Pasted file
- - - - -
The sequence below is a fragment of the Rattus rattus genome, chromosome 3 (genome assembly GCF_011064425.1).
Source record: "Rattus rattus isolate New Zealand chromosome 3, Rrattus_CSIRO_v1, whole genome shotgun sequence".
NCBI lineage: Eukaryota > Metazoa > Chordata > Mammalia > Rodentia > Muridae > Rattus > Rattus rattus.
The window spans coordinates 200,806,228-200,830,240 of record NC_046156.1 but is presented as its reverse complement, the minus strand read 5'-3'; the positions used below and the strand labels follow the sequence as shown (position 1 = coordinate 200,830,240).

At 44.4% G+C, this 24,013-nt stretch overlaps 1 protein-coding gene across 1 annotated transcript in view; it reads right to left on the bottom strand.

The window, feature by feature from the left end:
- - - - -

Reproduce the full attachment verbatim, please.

The sequence below is a fragment of the Rattus rattus genome, chromosome 3 (genome assembly GCF_011064425.1).
Source record: "Rattus rattus isolate New Zealand chromosome 3, Rrattus_CSIRO_v1, whole genome shotgun sequence".
NCBI lineage: Eukaryota > Metazoa > Chordata > Mammalia > Rodentia > Muridae > Rattus > Rattus rattus.
The window spans coordinates 200,806,228-200,830,240 of record NC_046156.1 but is presented as its reverse complement, the minus strand read 5'-3'; the positions used below and the strand labels follow the sequence as shown (position 1 = coordinate 200,830,240).

At 44.4% G+C, this 24,013-nt stretch overlaps 1 protein-coding gene across 1 annotated transcript in view; it reads right to left on the bottom strand.

The window, feature by feature from the left end: